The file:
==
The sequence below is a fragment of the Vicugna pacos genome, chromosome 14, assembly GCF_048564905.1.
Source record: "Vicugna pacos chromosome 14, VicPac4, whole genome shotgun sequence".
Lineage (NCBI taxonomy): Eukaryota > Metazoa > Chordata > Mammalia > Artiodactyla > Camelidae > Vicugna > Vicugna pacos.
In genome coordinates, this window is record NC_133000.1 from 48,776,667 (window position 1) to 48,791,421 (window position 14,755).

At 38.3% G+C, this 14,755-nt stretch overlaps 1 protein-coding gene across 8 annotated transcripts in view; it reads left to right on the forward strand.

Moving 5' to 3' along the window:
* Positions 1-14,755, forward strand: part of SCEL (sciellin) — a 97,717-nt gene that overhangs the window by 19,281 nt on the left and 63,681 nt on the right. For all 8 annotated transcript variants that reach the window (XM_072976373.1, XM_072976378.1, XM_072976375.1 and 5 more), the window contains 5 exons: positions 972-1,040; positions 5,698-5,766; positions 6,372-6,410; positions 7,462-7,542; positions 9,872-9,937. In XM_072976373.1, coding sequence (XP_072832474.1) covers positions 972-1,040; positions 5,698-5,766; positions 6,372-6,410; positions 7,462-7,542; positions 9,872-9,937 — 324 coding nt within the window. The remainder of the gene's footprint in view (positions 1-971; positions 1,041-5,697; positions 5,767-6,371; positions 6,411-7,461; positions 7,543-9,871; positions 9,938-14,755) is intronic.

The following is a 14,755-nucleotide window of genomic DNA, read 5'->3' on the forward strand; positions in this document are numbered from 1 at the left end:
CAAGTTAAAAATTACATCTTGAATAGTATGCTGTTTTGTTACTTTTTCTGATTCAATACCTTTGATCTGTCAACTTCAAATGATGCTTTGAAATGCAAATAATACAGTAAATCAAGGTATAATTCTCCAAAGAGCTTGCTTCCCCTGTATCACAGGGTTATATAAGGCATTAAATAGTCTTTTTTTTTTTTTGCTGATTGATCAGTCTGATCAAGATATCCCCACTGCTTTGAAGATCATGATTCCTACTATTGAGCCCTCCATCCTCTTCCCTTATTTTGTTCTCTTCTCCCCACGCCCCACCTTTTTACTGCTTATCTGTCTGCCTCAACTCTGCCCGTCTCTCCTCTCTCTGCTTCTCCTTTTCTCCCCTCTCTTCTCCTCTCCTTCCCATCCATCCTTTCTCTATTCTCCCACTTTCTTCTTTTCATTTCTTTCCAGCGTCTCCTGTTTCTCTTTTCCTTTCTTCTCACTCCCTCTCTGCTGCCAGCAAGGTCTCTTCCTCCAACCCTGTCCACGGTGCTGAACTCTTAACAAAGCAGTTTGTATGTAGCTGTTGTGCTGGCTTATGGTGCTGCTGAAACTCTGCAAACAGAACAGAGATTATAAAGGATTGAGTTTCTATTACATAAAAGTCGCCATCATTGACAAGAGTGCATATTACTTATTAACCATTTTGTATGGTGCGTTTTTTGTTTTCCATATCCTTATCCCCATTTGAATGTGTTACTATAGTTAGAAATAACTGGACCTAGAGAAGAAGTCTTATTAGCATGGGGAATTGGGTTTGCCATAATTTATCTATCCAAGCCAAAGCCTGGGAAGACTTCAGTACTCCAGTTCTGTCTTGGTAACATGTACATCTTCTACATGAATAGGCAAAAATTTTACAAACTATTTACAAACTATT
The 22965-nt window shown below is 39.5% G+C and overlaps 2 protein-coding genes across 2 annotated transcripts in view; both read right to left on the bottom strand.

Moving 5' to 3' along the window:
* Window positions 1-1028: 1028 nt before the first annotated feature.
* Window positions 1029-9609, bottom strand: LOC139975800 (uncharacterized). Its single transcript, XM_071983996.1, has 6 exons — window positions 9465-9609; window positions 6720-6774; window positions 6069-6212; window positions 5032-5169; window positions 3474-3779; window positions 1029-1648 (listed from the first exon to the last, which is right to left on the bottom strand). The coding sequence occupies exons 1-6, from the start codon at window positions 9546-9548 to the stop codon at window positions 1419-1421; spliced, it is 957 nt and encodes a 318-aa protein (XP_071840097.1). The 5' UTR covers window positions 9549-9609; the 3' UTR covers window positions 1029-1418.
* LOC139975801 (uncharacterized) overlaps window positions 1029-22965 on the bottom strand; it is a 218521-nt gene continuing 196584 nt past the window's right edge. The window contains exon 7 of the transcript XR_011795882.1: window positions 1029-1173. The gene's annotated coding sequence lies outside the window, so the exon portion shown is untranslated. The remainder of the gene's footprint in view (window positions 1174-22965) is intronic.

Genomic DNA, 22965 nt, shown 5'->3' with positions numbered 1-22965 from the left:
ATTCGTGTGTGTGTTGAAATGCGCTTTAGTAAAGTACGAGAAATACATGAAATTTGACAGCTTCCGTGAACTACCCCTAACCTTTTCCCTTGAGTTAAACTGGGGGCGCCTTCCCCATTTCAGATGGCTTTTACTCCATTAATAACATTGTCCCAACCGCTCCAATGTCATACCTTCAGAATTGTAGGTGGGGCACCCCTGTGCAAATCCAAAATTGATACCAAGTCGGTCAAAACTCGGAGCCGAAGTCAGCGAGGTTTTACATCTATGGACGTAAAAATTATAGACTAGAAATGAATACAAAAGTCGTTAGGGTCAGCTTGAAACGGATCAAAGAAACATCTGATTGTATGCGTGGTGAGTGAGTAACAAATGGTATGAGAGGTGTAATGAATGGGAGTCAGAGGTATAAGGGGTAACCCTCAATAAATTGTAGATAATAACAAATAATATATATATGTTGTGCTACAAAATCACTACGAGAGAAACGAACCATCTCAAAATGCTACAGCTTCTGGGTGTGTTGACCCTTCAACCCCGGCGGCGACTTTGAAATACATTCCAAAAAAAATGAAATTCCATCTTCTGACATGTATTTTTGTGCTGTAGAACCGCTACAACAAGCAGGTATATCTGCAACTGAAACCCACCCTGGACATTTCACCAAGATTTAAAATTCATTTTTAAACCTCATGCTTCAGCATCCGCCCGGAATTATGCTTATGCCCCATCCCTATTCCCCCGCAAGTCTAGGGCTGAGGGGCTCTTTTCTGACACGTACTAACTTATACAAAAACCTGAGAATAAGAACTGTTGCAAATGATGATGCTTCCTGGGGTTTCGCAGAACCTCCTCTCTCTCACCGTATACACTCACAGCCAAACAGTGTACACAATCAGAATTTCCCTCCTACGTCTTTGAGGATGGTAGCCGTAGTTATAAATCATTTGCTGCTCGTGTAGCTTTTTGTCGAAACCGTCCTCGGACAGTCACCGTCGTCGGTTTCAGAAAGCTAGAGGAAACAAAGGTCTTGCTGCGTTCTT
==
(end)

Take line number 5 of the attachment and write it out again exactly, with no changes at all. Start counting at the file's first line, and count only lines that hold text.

At 38.3% G+C, this 14,755-nt stretch overlaps 1 protein-coding gene across 8 annotated transcripts in view; it reads left to right on the forward strand.